Anime has become increasingly popular in Western culture ever since the 1960’s with Speed Racer and Robotech in the 1980’s. In the 1990’s Sailor Moon brought a wave of females into anime fandom.
Dragon Ball Z, Pokemon, Naruto. There’s no end to the monster-of-the week shows.
In this blog post I’m hoping to provide some insight as to why American and Japanese cartoons can be so stylistically different when both generally evolved from the same medium (comics).
Big Eyes: Originally invented by Dr. Osamu Tezuka in Astroboy. (Dr. Osamu Tezuk is the “Walt Disney” of Japanese animation.)
Spiky hair: Evolved from sharp lines used in Japanese animation verses Western animators who tend to draw with smooth and curved lines. (Don’t have a source for this, but I believe it has to do with the fact that Kanji and many Japanese characters are drawn with sharp, straight lines.)
European Japanese: During the Meiji period (1868-1912) Japan ended two centuries of isolation from the rest of the world by discarding many of its traditional ways. Anything modern was automatically “in” and anything Western was definitely modern. (This is where you get blonde Japanese characters.)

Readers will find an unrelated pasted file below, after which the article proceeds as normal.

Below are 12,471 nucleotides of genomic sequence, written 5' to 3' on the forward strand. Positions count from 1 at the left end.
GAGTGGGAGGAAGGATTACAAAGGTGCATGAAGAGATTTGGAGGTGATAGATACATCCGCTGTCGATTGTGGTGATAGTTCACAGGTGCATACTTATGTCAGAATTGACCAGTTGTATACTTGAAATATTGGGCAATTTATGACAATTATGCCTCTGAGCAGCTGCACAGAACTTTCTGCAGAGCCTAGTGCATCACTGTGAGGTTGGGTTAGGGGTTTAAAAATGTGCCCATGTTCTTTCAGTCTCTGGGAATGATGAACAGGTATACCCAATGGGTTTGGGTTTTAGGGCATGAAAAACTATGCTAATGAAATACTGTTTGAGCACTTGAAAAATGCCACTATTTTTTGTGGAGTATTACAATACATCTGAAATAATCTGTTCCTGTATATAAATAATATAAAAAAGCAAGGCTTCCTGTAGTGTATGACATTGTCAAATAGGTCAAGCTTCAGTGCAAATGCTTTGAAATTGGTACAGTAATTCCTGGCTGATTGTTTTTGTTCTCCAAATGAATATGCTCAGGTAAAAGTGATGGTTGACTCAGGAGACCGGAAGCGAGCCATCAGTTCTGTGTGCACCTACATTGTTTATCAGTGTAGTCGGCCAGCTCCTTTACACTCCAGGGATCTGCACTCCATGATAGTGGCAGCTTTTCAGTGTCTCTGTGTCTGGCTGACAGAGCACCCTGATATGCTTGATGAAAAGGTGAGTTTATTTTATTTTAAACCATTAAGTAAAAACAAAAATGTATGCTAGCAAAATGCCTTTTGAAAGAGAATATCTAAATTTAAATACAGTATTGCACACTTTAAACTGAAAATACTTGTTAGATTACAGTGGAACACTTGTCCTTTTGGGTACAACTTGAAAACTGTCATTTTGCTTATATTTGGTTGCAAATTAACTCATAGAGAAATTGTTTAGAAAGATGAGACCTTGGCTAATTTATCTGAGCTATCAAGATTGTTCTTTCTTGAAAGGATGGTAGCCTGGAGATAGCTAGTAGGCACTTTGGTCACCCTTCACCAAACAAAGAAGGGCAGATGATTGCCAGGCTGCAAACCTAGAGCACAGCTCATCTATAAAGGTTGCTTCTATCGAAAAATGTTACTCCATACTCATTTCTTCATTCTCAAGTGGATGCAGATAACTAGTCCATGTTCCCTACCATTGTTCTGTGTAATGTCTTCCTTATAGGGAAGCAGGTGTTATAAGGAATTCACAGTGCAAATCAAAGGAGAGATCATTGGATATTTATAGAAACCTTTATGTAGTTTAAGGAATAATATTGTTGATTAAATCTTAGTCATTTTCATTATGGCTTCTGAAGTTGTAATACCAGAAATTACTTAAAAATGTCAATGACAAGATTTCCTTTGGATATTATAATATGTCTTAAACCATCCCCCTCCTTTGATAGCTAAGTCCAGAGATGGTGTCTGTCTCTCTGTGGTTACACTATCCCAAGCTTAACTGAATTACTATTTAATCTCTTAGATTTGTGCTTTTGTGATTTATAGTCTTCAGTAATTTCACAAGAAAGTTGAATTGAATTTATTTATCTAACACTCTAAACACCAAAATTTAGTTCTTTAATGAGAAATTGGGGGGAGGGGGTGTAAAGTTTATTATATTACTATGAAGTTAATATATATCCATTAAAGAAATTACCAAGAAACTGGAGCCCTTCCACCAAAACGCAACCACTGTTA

|It’s not soft porn, it’s “fanservice”|
Nudity: The Japanese don’t regard animation as a “children only” playground and so there’s a lot more bare breasts and panty shots in anime than the normal American cartoon. This is also due to a cultural difference stemming from the beginning of the world. (Literally.)
In Western culture there was Adam and Eve. In Genesis they sew fig leaves together to cover their nakedness because God saw it as a sin.
In the Shinto creation story there was Isanagi and Izanami, who gave birth to the Sun Goddess, Amaterasu and her brother Susanoo. After being offended by Susanoo’s rude behavior, Amaterasu shut herself in a cave, depriving the world of light. Fortunately, the goddess Uzume put on a strip tease outside the cave which caused the other gods to create a raucous. Curious to see what was going on, Amaterasu peeked out of the cave, which was just enough to let the sun back out to the world.